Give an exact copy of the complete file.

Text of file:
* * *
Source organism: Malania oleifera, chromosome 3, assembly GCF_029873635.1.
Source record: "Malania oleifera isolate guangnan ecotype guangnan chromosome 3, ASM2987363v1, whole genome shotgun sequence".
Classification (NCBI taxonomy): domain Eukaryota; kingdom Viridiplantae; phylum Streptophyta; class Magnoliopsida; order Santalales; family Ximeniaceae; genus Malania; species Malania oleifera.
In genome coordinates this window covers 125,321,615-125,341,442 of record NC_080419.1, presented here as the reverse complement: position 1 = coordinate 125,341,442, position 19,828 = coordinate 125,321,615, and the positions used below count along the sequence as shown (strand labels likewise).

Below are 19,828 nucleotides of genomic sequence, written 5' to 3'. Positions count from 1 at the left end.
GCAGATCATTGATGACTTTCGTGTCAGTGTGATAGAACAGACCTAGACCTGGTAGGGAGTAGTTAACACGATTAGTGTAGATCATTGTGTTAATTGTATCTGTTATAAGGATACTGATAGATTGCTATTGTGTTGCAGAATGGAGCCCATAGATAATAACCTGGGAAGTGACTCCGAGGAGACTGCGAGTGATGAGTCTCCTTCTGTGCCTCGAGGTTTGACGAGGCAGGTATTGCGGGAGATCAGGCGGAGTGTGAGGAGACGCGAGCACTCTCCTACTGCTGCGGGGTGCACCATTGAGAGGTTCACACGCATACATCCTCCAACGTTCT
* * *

Source organism: Malania oleifera, chromosome 3, assembly GCF_029873635.1.
Source record: "Malania oleifera isolate guangnan ecotype guangnan chromosome 3, ASM2987363v1, whole genome shotgun sequence".
Classification (NCBI taxonomy): domain Eukaryota; kingdom Viridiplantae; phylum Streptophyta; class Magnoliopsida; order Santalales; family Ximeniaceae; genus Malania; species Malania oleifera.
In genome coordinates this window covers 125,321,615-125,341,442 of record NC_080419.1, presented here as the reverse complement: position 1 = coordinate 125,341,442, position 19,828 = coordinate 125,321,615, and the positions used below count along the sequence as shown (strand labels likewise).

Below are 19,828 nucleotides of genomic sequence, written 5' to 3'. Positions count from 1 at the left end.
GCAGATCATTGATGACTTTCGTGTCAGTGTGATAGAACAGACCTAGACCTGGTAGGGAGTAGTTAACACGATTAGTGTAGATCATTGTGTTAATTGTATCTGTTATAAGGATACTGATAGATTGCTATTGTGTTGCAGAATGGAGCCCATAGATAATAACCTGGGAAGTGACTCCGAGGAGACTGCGAGTGATGAGTCTCCTTCTGTGCCTCGAGGTTTGACGAGGCAGGTATTGCGGGAGATCAGGCGGAGTGTGAGGAGACGCGAGCACTCTCCTACTGCTGCGGGGTGCACCATTGAGAGGTTCACACGCATACATCCTCCAACGTTCT